Elvis, Marilyn Monroe, and Campbell’s Soup Cans are a few of his most well-known works of art. Andy Warhol died on February 22, 1987, at the age of 58. Following gallbladder surgery, a cardiac arrhythmia caused him to pass away in his sleep.
Early Life and Beginnings of Career
Andy Warhol was born in Pittsburgh, Pennsylvania on August 6, 1928 as the fourth child of Austrian-Hungarian immigrants Ondrej and Julia. At the age of 13, his father died in an accident. Warhol attended Schenley High School as a teenager before enrolling at Carnegie Institute of Technology to pursue commercial art. There, he joined the Modern Dance Club and the Beaux Arts Society and served as the art director of the student art publication Cano. In 1949, Warhol earned a Bachelor of Fine Arts in pictorial design.
After graduating from college, Warhol relocated to New York City and began his work in magazine illustration and advertising. His first assignment was to illustrate shoes for Glamour magazine. In the 1950s, he worked as a designer for the shoe company Israel Miller, where he created the “blotted line” technique. 1952 marked Warhol’s first solo showing at the Hugo Gallery, and 1956 marked his first participation in a group exhibition at the Museum of Modern Art.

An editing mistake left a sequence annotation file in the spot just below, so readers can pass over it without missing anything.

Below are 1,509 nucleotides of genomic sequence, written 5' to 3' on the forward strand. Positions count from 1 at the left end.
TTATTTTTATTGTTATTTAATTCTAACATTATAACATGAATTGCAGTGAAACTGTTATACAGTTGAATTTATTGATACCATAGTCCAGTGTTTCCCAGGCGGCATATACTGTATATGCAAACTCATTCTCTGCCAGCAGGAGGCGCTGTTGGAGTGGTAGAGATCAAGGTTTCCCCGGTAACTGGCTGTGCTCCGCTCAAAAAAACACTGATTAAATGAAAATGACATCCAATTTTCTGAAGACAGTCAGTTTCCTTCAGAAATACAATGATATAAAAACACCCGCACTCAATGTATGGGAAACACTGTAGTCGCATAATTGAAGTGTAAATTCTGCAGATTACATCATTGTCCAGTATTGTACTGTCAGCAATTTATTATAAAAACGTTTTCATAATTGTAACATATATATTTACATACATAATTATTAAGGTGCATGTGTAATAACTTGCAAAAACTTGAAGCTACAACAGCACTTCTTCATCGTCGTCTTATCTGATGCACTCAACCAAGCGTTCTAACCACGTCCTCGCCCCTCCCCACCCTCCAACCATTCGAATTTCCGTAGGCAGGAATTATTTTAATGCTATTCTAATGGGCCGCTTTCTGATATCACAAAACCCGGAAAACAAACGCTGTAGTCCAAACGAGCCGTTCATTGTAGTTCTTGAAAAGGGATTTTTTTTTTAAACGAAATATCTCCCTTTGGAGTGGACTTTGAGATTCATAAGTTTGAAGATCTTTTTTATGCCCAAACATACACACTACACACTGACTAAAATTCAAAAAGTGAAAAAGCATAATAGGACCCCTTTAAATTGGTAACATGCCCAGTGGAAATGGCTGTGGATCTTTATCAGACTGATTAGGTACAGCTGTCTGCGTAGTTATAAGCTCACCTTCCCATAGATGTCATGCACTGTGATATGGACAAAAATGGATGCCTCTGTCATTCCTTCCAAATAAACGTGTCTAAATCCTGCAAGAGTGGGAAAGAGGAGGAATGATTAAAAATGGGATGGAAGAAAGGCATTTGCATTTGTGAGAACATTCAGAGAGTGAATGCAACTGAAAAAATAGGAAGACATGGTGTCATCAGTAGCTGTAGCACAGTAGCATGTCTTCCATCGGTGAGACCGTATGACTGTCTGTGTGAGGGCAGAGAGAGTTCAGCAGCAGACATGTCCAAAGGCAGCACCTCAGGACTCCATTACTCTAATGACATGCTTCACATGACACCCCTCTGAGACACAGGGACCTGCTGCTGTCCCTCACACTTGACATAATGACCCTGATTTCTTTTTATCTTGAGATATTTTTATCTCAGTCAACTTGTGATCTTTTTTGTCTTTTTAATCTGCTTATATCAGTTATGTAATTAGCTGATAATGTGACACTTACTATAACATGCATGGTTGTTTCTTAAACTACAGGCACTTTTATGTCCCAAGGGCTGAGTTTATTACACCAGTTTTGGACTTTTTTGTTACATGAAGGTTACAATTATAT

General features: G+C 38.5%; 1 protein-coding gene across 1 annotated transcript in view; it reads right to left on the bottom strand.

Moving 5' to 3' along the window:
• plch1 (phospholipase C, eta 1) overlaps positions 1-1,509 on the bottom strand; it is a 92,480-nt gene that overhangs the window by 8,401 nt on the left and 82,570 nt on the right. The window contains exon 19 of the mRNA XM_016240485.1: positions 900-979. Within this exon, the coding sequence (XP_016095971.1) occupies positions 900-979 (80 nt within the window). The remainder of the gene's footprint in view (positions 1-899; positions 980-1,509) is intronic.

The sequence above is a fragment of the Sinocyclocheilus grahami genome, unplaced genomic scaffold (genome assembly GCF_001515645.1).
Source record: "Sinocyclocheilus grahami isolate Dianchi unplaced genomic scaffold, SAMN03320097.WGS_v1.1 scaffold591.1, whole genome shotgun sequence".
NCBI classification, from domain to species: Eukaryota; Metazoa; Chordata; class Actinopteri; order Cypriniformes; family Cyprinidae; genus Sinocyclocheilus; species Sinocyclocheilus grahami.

Fame in the 1960s
In the 1960s, as an early adopter of the screen printing technique for his paintings, Warhol reached the pinnacle of his renown. In 1962, he created one of his most recognizable pieces, “Big Campbell’s Soup Can with Can Opener (Vegetable),” which became his most recognizable visual theme. In July of 1962, this artwork was shown for the first time in a museum, at the Wadsworth Atheneum. In the same month, Warhol launched an exhibition at the Ferus Gallery in Los Angeles, marking the introduction of pop art to the West Coast. Later in the year, when he displayed his Marilyn Monroe works at Eleanor Ward’s Stable Gallery in New York, his popularity continued to soar.